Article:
flock of birds LO21863

Goad Edwin R (edwin.goad@redstone.army.mil)
Tue, 8 Jun 1999 09:09:38 -0500

Adding to LO21846 --

Dear Leo, et al.,

Your working hypothesis that "the group attracts, the individuals reject"
causes the following thoughts in me: Perhaps: On a physical level people
tend to maintain some optimum distance (such as 3 feet) for
safety/security/mobility/practicality purposes. And also:

On an emotional/psychological level a similar distance would be desired
because it helps me feel included in the group, but yet is not so close
that you will see/feel/smell/hear my warts and flaws (and thus exclude
me). And: On a spiritual level ????????????

However, is it more likely that the group or the individual is doing the
attracting/repelling? I'm currently working on the hypothesis that all of
the above is the result of choices by the individual (although influenced
by the options presented by the group, of course). To believe that the
group holds the ultimate power allows me to blame the group for my

I have this analogy for the birds on a wire:

One dimensional adjusting may be similar to the "vertical" chain of command
in a hierarchical structure. Each person in the chain wants to be accepted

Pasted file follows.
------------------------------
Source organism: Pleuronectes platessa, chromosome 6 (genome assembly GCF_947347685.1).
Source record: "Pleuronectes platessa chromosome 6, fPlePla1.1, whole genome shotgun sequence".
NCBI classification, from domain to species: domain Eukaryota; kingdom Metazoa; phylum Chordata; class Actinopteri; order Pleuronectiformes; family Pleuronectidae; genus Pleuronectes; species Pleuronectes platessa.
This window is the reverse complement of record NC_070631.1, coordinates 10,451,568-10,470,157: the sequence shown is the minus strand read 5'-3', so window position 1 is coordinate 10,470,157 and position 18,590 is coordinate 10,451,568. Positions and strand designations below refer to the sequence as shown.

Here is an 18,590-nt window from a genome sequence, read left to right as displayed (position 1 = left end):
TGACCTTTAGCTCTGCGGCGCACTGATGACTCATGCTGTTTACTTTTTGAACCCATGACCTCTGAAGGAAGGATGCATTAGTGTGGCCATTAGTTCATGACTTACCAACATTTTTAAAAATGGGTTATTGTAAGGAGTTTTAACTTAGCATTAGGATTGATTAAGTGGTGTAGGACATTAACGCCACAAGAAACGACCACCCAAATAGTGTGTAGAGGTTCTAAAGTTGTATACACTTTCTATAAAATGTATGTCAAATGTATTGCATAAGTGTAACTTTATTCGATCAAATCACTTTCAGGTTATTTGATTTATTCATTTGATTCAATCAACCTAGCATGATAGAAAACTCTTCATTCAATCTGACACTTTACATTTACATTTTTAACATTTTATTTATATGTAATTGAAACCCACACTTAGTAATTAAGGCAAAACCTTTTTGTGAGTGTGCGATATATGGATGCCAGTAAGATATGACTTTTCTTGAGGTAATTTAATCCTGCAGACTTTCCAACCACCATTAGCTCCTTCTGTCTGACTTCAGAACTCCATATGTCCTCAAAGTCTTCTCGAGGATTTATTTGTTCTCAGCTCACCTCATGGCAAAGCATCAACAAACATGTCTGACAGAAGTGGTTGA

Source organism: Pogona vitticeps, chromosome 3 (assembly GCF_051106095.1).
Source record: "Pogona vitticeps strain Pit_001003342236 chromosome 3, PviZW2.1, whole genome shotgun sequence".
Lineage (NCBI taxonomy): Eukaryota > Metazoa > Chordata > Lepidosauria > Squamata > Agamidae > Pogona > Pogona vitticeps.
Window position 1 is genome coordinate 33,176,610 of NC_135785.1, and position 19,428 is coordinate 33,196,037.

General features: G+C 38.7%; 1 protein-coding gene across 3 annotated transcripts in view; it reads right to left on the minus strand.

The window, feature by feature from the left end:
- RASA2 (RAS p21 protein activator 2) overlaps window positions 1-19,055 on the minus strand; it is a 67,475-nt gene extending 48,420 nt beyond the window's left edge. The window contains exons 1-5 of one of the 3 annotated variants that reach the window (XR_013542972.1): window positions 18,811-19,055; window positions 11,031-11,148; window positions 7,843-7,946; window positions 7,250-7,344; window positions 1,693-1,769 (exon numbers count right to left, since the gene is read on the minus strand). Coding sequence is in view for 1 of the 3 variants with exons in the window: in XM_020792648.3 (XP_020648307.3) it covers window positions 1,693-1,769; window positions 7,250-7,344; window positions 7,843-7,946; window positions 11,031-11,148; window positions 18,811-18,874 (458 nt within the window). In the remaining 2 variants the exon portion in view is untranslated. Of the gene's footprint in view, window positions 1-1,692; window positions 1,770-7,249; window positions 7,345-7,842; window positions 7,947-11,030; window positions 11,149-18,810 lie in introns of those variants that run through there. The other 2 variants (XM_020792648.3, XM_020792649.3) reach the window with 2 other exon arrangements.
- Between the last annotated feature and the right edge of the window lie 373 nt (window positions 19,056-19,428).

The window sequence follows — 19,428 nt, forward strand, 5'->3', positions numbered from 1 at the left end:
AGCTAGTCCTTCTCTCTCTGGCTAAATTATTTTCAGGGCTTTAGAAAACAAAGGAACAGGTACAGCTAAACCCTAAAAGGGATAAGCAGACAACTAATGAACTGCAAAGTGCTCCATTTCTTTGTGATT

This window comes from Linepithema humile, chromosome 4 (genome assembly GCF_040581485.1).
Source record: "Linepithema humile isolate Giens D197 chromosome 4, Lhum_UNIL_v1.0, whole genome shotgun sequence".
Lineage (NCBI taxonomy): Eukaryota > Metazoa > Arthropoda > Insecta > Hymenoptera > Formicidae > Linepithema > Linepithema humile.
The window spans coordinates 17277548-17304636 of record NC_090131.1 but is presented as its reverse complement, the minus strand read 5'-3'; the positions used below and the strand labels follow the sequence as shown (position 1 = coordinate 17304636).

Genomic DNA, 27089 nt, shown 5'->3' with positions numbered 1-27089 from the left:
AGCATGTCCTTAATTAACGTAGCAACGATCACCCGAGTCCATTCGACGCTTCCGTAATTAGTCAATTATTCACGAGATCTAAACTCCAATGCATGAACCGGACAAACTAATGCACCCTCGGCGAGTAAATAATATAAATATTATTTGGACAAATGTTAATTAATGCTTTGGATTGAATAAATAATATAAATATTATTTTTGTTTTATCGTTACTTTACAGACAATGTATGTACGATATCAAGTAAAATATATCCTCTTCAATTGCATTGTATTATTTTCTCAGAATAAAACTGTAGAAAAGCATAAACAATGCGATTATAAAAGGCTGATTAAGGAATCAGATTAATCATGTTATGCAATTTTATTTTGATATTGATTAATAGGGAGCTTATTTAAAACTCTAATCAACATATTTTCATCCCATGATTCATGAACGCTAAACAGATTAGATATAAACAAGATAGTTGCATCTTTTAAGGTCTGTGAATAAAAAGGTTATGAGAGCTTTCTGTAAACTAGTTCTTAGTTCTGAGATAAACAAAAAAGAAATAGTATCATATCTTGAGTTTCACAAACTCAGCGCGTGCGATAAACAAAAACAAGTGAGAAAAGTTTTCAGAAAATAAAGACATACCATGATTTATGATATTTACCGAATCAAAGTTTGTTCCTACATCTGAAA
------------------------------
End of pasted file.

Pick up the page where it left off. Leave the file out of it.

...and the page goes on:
by/in favor with/included by the more powerful person above, but also wants
some level of control (and not be a puppet on a string). And thus a
balancing act, or spacing out on the wire, to optimize our needs for
significance, competence, and likeability.
Two dimensional adjusting may be like a meeting room, elevator or work
group, where the "horizontal" factor of coworkers is involved. Still
complicated, but somehow it seems more useful than mere 1-dimensional
Three dimensional adjusting (flying) may be like when outsiders to the
subsystem (i.e. customers, suppliers, others, the whole system) are
involved. As far as organizational change goes (or individual change) my
experience is telling me that we never really change until we see and
involve this third dimension, only then can we fly!

Thanks for the dialogue,
Ed Goad


Goad Edwin R <edwin.goad@redstone.army.mil>

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